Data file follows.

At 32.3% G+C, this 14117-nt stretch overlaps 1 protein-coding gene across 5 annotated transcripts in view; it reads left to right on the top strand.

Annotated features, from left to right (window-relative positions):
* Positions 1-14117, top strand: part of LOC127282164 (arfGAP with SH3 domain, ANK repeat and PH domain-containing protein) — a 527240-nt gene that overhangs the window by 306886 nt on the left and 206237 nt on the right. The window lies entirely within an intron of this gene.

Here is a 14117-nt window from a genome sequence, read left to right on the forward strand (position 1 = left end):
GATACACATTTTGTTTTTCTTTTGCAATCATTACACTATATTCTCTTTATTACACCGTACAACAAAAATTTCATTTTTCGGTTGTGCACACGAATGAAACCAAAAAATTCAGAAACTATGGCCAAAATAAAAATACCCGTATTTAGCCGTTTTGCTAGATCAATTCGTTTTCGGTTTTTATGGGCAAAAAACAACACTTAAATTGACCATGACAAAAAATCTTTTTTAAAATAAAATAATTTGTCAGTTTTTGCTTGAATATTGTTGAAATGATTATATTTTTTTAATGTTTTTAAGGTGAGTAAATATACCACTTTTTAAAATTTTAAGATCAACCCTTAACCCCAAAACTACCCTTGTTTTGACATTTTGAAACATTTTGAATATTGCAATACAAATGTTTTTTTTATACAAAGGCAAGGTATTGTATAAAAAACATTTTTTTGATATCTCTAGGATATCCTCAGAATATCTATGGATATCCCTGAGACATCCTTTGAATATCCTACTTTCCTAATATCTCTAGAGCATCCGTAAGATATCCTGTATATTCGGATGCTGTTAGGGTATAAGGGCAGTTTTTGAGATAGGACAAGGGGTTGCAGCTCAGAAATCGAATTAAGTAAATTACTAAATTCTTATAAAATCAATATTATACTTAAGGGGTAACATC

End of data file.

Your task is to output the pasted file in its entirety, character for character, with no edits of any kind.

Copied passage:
At 32.3% G+C, this 14117-nt stretch overlaps 1 protein-coding gene across 5 annotated transcripts in view; it reads left to right on the top strand.

Annotated features, from left to right (window-relative positions):
* Positions 1-14117, top strand: part of LOC127282164 (arfGAP with SH3 domain, ANK repeat and PH domain-containing protein) — a 527240-nt gene that overhangs the window by 306886 nt on the left and 206237 nt on the right. The window lies entirely within an intron of this gene.

Here is a 14117-nt window from a genome sequence, read left to right on the forward strand (position 1 = left end):
GATACACATTTTGTTTTTCTTTTGCAATCATTACACTATATTCTCTTTATTACACCGTACAACAAAAATTTCATTTTTCGGTTGTGCACACGAATGAAACCAAAAAATTCAGAAACTATGGCCAAAATAAAAATACCCGTATTTAGCCGTTTTGCTAGATCAATTCGTTTTCGGTTTTTATGGGCAAAAAACAACACTTAAATTGACCATGACAAAAAATCTTTTTTAAAATAAAATAATTTGTCAGTTTTTGCTTGAATATTGTTGAAATGATTATATTTTTTTAATGTTTTTAAGGTGAGTAAATATACCACTTTTTAAAATTTTAAGATCAACCCTTAACCCCAAAACTACCCTTGTTTTGACATTTTGAAACATTTTGAATATTGCAATACAAATGTTTTTTTTATACAAAGGCAAGGTATTGTATAAAAAACATTTTTTTGATATCTCTAGGATATCCTCAGAATATCTATGGATATCCCTGAGACATCCTTTGAATATCCTACTTTCCTAATATCTCTAGAGCATCCGTAAGATATCCTGTATATTCGGATGCTGTTAGGGTATAAGGGCAGTTTTTGAGATAGGACAAGGGGTTGCAGCTCAGAAATCGAATTAAGTAAATTACTAAATTCTTATAAAATCAATATTATACTTAAGGGGTAACATC